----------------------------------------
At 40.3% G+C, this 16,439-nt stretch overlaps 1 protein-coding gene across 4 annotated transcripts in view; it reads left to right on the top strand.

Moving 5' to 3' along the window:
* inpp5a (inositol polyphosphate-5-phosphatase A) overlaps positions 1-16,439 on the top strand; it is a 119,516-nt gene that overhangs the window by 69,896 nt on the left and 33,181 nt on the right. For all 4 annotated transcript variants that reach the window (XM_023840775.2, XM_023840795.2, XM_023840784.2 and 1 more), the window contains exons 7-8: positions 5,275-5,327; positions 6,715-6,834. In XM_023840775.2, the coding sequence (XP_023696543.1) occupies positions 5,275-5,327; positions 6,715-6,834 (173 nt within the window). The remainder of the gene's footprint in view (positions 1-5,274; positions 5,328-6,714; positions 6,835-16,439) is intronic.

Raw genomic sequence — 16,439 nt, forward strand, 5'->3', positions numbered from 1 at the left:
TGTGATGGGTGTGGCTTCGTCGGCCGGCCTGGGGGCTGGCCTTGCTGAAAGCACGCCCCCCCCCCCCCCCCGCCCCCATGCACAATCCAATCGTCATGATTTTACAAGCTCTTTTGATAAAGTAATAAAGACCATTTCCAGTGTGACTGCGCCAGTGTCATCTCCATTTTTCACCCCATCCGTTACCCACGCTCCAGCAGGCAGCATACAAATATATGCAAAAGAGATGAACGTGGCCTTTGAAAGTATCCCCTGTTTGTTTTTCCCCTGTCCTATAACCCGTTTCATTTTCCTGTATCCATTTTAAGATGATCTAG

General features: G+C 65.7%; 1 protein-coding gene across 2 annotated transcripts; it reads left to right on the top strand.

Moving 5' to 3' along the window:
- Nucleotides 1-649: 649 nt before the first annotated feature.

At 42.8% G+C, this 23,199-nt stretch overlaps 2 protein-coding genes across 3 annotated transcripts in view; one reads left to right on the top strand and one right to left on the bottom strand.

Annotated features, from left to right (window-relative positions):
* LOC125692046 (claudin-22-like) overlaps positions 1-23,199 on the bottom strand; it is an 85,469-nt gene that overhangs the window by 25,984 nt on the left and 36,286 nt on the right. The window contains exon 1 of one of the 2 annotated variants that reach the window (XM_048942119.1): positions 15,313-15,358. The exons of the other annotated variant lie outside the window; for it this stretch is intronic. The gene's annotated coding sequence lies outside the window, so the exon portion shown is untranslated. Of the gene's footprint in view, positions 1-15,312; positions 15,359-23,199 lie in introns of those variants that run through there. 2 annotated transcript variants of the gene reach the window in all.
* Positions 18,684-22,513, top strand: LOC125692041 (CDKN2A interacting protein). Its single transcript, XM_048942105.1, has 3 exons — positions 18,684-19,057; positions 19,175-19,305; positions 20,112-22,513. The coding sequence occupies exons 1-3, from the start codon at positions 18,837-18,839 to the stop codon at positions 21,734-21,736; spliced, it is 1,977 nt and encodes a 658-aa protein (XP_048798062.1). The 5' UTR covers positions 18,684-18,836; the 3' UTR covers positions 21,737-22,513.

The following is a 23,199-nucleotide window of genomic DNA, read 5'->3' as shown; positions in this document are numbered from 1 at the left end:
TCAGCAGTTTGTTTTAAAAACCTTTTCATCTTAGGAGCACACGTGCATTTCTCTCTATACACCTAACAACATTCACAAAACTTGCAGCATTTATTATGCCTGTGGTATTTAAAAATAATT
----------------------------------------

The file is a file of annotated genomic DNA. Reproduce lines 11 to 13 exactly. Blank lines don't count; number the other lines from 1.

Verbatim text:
* LOC125692046 (claudin-22-like) overlaps positions 1-23,199 on the bottom strand; it is an 85,469-nt gene that overhangs the window by 25,984 nt on the left and 36,286 nt on the right. The window contains exon 1 of one of the 2 annotated variants that reach the window (XM_048942119.1): positions 15,313-15,358. The exons of the other annotated variant lie outside the window; for it this stretch is intronic. The gene's annotated coding sequence lies outside the window, so the exon portion shown is untranslated. Of the gene's footprint in view, positions 1-15,312; positions 15,359-23,199 lie in introns of those variants that run through there. 2 annotated transcript variants of the gene reach the window in all.
* Positions 18,684-22,513, top strand: LOC125692041 (CDKN2A interacting protein). Its single transcript, XM_048942105.1, has 3 exons — positions 18,684-19,057; positions 19,175-19,305; positions 20,112-22,513. The coding sequence occupies exons 1-3, from the start codon at positions 18,837-18,839 to the stop codon at positions 21,734-21,736; spliced, it is 1,977 nt and encodes a 658-aa protein (XP_048798062.1). The 5' UTR covers positions 18,684-18,836; the 3' UTR covers positions 21,737-22,513.

The following is a 23,199-nucleotide window of genomic DNA, read 5'->3' as shown; positions in this document are numbered from 1 at the left end: